There’s a serious move underway in Virginia to strip funding from anti-gun Gov. Terry McAuliffe’s armed security detail, the backlash from his announcement in October to prohibit armed citizens from entering many state office buildings.
According to Fox News, state Sen. Charles Carrico, a Republican, is behind the effort, and this does not appear to be political grandstanding.
“It’s easy for someone who is surrounded by armed state policemen to tell someone else they can’t carry a weapon to protect themselves,” Carrico reportedly explained.
Now Second Amendment advocates are wondering if this is an idea that should spread nationwide. McAuliffe, after all, isn’t the only politician on the landscape to support restrictive gun control measures. The gun rights community didn’t just wake up to suddenly discover the elitist hypocrisy, but they are finally challenging it.
This sentiment could be reflected in the results of a Rasmussen poll that revealed only 26 percent of likely U.S. voters thinks the country is on the right track. More than twice as many people think the country is headed in the wrong direction, and that reflects a pattern that has continued for more than a year.
As legislative sessions loom in most states starting in early 2016, gun control appears to be high on the list of challenges for gun rights activists. Anti-gunners, inspired by billionaire Michael Bloomberg and his Everytown for Gun Safety lobbying organization are pushing a gun control ballot initiative in Nevada, and they are reportedly looking at other states.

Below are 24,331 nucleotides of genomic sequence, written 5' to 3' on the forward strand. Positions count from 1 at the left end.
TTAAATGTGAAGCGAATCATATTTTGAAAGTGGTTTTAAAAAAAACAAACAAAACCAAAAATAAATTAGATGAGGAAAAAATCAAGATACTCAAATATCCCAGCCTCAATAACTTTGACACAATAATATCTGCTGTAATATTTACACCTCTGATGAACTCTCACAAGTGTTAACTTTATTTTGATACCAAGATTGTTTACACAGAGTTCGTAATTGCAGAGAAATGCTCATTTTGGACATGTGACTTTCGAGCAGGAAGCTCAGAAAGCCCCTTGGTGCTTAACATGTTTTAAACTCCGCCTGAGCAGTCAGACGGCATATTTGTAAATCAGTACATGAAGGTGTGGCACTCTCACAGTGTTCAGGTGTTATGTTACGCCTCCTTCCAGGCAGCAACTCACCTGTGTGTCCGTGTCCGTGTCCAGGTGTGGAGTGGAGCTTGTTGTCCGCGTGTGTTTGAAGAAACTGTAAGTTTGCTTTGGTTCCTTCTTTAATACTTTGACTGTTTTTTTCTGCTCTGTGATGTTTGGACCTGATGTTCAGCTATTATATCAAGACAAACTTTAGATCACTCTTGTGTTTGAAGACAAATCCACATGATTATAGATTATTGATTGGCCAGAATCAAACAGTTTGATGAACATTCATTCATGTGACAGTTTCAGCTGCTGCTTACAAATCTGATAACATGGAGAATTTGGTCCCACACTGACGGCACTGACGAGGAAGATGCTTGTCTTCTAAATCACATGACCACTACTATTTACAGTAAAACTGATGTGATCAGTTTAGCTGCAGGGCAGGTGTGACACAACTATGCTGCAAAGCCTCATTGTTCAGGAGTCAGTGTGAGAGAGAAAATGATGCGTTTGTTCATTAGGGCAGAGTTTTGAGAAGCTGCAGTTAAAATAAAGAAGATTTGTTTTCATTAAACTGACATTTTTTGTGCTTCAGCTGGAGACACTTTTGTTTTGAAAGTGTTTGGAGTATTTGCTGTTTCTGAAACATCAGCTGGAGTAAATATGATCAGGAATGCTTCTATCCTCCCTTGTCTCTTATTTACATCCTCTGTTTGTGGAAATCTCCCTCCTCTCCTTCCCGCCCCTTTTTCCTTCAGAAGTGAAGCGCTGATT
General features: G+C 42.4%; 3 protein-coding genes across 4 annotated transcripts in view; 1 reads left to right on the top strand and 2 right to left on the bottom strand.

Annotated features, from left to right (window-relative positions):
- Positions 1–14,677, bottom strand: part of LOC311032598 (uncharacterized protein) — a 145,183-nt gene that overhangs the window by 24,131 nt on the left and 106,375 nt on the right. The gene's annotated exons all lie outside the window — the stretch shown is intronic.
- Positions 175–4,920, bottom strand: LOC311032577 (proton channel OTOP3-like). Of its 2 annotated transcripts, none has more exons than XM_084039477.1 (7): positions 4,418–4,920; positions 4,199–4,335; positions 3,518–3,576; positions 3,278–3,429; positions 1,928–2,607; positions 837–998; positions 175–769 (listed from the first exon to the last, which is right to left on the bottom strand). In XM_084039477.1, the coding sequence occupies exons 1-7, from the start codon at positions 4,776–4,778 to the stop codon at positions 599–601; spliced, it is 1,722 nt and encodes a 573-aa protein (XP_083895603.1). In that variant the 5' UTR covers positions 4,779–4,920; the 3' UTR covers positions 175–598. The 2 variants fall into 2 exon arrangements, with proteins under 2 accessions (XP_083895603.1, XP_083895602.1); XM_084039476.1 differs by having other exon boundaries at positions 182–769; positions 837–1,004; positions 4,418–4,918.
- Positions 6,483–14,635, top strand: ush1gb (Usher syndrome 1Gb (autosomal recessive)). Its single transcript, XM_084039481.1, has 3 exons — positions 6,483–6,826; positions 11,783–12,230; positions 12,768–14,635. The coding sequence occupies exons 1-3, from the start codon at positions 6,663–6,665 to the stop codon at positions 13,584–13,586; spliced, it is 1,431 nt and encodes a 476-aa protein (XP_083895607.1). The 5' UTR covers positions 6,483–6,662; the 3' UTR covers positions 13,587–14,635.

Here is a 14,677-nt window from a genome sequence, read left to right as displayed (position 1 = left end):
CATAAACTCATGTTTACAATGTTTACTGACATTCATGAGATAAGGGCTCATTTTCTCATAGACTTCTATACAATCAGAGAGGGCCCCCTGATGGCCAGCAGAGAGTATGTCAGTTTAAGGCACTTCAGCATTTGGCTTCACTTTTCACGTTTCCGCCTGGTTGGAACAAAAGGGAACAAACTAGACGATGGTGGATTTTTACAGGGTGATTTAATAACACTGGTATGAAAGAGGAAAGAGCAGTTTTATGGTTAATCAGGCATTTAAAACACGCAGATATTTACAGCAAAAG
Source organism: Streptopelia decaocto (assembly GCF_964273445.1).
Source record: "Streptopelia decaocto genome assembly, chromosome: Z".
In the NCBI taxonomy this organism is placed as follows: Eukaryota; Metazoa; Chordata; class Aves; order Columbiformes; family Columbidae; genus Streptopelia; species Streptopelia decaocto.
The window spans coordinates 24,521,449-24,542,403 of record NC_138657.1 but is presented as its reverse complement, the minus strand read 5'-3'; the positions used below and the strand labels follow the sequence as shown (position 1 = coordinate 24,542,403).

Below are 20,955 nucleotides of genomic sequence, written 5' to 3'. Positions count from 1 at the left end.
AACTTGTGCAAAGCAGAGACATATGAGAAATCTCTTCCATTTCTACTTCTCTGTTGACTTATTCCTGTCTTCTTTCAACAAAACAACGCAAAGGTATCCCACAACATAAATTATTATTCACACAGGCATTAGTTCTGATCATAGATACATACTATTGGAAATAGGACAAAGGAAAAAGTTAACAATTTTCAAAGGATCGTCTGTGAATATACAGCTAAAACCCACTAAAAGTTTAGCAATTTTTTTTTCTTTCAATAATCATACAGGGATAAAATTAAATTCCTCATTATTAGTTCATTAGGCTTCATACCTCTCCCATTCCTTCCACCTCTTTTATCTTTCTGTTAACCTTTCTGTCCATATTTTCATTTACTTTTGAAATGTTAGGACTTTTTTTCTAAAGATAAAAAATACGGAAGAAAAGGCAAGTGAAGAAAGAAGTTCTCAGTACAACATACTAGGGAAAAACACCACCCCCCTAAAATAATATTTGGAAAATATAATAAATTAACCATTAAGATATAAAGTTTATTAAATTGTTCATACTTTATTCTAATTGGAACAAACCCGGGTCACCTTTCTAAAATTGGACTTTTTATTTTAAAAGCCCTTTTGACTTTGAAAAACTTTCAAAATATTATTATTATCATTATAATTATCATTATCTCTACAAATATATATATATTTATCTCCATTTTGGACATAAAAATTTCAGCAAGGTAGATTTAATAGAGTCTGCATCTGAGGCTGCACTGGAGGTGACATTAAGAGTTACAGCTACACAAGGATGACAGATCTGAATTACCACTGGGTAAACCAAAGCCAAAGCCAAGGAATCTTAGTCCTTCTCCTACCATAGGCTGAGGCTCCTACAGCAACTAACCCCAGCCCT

In Washington state, anti-gunners have already hinted at gun control measures they will push when lawmakers return to Olympia in January, with the threat that inaction will result in another multi-million dollar initiative effort as the state saw in 2014 with Initiative 594.
But there will be push-back, and Carrico’s effort to un-fund McAuliffe’s security detail is one example. The reasoning is sound. If a politician does not support the citizen’s right to carry for personal protection, that same politician should not expect to be protected by armed security.
Across the country, there could be quite a list of politicians who might also be denied armed protection if this idea gains momentum. The list would include governors, county executives and even big city mayors.
The past year has offered many examples of gun control failures, from San Bernardino to Chicago, Baltimore and Washington, D.C. Gun laws that only affect honest citizens accomplish nothing, and they only provide a false sense of security.
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